days a week.
Partial hospitalization program (PHP) treatment is also helpful for first responders with high-risk co-occurring
mental health conditions. PHP treatment usually lasts about five to eight
hours per session and occurs for five to seven days each week.
Intensive Outpatient Program (IOP) Treatment
intensive outpatient program (IOP) usually involves shorter sessions than a PHP. IOP sessions are also
usually less frequent than PHP sessions. Relapse risks, living situations,
and other factors determine the ideal rehab session length and frequency
for a 911 first responder.
outpatient treatment for addiction usually lasts around a couple of a day, one or two days a
week. 99 first responders with mild substance addictions who live in supportive
environments are best suited for this structure of rehab.
Case Management and Relapse Prevention
All 911 first responders that suffer from addiction can benefit from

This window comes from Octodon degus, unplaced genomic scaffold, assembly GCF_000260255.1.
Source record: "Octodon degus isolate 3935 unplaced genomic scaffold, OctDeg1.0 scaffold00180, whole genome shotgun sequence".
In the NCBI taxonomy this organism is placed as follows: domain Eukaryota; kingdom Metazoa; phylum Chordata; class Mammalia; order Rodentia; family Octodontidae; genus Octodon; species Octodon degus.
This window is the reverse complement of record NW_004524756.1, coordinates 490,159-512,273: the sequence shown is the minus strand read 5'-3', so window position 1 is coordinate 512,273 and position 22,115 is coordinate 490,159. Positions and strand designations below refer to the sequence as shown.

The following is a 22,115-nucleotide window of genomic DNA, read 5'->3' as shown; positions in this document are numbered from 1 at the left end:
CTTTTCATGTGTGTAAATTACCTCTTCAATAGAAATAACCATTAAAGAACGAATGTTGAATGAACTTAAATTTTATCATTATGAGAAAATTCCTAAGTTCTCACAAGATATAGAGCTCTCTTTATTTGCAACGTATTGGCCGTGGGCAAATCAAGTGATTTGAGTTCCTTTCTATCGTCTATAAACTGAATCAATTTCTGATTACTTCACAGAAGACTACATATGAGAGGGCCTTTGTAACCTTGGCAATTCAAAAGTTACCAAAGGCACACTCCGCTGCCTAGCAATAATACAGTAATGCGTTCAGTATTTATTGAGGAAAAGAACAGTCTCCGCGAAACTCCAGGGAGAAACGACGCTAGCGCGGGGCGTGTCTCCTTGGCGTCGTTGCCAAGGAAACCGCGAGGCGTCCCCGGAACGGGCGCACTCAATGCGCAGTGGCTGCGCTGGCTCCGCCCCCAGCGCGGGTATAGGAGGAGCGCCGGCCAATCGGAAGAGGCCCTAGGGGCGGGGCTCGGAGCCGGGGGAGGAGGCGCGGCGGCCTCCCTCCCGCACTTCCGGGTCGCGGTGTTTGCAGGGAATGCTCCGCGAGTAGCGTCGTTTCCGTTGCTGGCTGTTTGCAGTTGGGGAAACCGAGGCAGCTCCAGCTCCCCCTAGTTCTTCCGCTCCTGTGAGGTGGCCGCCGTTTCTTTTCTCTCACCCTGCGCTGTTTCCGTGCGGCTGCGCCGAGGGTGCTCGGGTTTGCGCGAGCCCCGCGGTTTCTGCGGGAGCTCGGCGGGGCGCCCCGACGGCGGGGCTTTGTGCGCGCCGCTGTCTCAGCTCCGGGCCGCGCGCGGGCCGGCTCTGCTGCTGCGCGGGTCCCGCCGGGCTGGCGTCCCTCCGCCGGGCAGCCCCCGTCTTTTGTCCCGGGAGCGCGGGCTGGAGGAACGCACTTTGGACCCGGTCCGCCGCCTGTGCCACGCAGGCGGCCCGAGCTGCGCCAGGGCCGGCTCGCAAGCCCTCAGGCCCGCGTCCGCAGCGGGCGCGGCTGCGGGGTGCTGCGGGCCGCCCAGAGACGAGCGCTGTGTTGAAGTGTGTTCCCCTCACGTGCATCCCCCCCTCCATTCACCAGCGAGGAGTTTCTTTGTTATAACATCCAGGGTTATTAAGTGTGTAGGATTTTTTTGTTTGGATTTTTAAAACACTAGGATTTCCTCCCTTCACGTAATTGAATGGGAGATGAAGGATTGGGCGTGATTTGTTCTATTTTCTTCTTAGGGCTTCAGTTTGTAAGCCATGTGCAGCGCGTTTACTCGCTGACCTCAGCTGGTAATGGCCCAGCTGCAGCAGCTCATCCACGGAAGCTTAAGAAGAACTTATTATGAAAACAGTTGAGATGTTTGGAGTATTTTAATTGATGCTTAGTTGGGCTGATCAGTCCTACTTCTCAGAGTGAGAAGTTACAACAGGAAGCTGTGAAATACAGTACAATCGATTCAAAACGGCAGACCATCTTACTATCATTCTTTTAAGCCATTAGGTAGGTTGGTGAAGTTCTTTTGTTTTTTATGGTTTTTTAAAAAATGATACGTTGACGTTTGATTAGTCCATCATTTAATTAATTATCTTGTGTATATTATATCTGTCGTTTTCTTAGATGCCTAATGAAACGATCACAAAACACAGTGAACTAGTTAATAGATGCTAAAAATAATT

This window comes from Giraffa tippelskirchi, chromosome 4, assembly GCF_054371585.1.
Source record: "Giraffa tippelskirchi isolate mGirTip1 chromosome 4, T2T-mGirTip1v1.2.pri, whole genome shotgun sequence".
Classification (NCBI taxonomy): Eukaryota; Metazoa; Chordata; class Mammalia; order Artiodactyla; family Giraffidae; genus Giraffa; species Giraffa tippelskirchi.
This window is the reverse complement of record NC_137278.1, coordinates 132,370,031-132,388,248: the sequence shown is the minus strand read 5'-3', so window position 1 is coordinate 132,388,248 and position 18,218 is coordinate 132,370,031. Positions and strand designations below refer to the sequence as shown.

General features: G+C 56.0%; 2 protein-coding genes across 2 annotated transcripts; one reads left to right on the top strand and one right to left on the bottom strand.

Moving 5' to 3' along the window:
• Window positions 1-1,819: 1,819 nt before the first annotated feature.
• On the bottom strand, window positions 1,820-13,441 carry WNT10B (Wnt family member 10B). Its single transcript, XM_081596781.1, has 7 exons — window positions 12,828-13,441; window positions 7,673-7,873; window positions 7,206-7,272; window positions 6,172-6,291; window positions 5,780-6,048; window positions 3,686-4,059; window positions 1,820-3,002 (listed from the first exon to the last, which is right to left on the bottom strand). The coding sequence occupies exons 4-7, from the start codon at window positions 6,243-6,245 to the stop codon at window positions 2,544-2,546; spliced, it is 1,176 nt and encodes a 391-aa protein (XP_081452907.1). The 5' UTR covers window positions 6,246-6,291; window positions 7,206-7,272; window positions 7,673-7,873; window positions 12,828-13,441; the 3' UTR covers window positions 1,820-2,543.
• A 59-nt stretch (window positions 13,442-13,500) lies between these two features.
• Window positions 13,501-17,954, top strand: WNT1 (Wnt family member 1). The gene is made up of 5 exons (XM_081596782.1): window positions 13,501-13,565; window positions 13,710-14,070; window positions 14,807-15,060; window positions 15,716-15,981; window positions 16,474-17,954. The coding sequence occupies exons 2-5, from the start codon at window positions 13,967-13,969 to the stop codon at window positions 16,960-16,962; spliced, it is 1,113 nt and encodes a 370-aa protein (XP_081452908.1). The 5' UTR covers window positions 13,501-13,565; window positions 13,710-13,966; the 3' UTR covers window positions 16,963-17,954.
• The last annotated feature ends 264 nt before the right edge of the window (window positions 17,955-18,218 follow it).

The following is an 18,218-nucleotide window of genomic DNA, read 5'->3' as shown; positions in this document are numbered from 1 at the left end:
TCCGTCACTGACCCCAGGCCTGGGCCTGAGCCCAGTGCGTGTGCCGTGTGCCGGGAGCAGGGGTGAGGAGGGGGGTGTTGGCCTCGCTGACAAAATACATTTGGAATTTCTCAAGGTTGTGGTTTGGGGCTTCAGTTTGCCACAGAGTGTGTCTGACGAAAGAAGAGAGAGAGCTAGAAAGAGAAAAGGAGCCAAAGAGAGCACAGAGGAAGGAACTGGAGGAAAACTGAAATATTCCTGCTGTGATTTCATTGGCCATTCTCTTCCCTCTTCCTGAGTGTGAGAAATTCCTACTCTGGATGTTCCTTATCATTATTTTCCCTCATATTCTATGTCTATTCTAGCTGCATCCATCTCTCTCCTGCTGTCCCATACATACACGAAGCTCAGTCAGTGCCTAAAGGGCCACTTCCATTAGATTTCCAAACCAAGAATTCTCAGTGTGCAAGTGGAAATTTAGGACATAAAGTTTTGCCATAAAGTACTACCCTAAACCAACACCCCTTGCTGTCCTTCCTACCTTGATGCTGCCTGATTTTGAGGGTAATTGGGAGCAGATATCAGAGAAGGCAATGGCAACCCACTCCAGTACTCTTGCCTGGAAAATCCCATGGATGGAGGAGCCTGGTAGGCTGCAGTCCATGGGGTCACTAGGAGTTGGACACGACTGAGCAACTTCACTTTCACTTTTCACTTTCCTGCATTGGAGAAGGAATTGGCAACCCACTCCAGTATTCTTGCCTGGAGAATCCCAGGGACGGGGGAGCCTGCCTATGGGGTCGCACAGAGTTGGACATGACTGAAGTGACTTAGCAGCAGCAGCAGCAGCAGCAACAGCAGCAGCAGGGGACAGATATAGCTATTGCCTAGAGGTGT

case management services and
relapse prevention. Relapse prevention is especially important for all first responders as
it addresses the levels of emotional, mental, and physical relapse that
first responders with substance addictions can succumb to.
Finding Addiction Treatment for 911 First Responders in Tennessee
We here at
Grace Land Recovery are dedicated to helping 911 first responders live fuller lives that are
free from substance addictions. We’re also dedicated to helping
our patients learn how to cope with trauma and any mental illness that
is co-occurring with a person’s addiction.
If you or a loved one is a first responder who needs help overcoming substance
addiction, our special treatment programs are designed to meet unique
needs. If not, please
contact us to find the dedicated and compassionate support you deserve.
We encourage people of all faiths to offer a prayer for first responders
everywhere. Thank you first responders for all you do!